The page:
(Washington, D.C.) – Today, U.S. Senator Patty Murray (D-WA) wrote to United States Attorney General Eric Holder urging him to make funding available quickly to help northern border communities deal with the costs of protecting the border. Just last month, Senator Murray was able to include $3 million in funding for the Northern Border Prosecution Initiative in the 2009 Omnibus Appropriations Bill. The Northern Border Prosecution Initiative, which Senator Murray established, helps local communities manage the financial burden as they prosecute crimes that originated from federal law enforcement on the northern border.
“The Northern Border Prosecution Initiative reduces the financial burden on states and counties that prosecute federally initiated but declined cases,” Senator Murray wrote. “Whatcom County, in Washington state, spends approximately $2 million dollars every year to prosecute crimes that result from its proximity to the U.S.-Canada border. This is money that could be used for other worthy programs and projects in the community.”
In her letter, Senator Murray asked that the Attorney General to move quickly to implement a system to process and distribute applications for the funding she secured. It is particularly important that the Department of Justice (DOJ) move quickly with the 2010 Winter Olympics in Vancouver, British Columbia approaching. During this time, communities on the U.S. – Canada border region will likely face increased costs from prosecuting border-related crimes.
A copy of the letter follows:
March 24, 2009
U.S. Attorney General Eric Holder
U.S. Department of Justice
950 Pennsylvania Avenue, NW
Washington, DC 20530-0001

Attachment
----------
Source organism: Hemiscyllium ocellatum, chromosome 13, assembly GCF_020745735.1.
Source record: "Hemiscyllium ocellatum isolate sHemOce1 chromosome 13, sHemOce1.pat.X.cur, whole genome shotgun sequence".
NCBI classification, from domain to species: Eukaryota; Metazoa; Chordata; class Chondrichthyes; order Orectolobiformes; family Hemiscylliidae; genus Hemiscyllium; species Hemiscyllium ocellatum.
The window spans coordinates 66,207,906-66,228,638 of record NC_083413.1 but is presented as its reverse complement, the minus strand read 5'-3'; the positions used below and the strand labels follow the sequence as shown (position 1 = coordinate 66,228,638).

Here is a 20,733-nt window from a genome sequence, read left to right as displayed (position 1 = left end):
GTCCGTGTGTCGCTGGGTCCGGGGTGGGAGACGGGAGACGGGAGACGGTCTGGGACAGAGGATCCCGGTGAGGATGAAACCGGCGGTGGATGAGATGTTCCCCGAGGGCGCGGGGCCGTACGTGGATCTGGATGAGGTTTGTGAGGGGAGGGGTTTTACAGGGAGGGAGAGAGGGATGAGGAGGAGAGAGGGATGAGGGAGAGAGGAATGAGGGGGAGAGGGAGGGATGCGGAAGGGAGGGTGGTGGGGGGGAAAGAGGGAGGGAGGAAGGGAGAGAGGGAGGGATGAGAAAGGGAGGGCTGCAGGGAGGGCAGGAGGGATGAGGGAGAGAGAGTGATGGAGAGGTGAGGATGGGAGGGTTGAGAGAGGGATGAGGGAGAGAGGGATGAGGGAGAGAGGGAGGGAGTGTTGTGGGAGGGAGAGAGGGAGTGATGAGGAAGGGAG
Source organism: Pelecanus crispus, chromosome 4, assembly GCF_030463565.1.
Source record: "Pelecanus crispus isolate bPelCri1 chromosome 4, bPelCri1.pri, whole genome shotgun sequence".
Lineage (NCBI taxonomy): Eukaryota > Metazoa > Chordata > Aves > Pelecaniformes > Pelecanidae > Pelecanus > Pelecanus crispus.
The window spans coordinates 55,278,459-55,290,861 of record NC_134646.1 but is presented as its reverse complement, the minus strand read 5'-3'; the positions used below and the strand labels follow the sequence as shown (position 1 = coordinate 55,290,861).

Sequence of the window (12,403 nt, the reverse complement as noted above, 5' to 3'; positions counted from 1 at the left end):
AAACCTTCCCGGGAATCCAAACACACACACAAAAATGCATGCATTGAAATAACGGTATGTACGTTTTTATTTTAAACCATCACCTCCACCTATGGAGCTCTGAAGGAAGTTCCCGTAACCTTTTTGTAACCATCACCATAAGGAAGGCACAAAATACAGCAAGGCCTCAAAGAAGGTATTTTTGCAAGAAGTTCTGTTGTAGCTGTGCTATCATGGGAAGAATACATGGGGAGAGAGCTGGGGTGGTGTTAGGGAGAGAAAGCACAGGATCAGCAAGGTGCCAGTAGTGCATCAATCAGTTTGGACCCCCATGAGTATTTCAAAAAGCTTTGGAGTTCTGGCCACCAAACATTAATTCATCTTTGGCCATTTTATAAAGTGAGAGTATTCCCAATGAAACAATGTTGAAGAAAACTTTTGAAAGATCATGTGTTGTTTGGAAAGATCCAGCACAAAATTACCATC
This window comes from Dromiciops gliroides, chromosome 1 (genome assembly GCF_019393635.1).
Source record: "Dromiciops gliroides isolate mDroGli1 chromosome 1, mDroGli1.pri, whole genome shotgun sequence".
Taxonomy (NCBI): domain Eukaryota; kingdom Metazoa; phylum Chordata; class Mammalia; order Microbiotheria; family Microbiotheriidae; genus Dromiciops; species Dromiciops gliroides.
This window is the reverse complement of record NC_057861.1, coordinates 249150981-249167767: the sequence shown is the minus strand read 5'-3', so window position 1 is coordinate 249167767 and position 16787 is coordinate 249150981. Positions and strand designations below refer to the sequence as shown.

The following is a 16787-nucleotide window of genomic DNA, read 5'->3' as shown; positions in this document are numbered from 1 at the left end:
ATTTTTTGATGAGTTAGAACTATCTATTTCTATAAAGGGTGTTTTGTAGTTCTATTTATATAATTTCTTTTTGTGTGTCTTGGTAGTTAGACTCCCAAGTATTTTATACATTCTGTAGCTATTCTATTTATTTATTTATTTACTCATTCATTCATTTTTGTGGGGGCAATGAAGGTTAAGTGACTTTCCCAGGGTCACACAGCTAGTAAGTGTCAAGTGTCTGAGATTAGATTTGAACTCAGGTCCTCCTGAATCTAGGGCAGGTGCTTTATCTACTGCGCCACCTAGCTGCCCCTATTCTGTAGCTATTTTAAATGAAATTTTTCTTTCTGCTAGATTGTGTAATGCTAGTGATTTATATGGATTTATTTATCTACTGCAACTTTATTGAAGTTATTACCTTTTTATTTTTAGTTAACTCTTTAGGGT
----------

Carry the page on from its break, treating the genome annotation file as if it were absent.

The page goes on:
Dear Attorney General Holder:
I urge you to implement the funding mechanism for the Northern Border Prosecution Initiative as quickly as possible. The Fiscal Year 2009 Omnibus Appropriations bill includes $3 million for this important Initiative.
The Northern Border Prosecution Initiative reduces the financial burden on states and counties that prosecute federally initiated but declined cases. Specifically, a large number of prosecutions in northern border communities originate from federal law enforcement enforcing federal statutes. When the U.S. Attorney’s Office declines to prosecute these cases under federal law, states and counties prosecute them under state law. Whatcom County, in Washington state, spends approximately $2 million dollars every year to prosecute crimes that result from its proximity to the U.S.-Canada border. This is money that could be used for other worthy programs and projects in the community. In effect, the taxpayers in Whatcom County subsidize the security of the United States. This Initiative helps defray some of these local costs for apprehending dangerous criminals and preventing important homeland security cases from falling through the cracks.
Congress originally funded the creation of a viable program in fiscal year 2008 that was intended to be modeled on an existing program along the Southwest Border. Unfortunately, the previous administration never released the mechanism for local communities to apply for funding. I urge you to implement this mechanism and provide immediate assistance to these communities who bear a disproportionate burden of securing our nation.
I look forward to working with you on this issue and will be following up with your office on the progress of this implementation.
United States Senator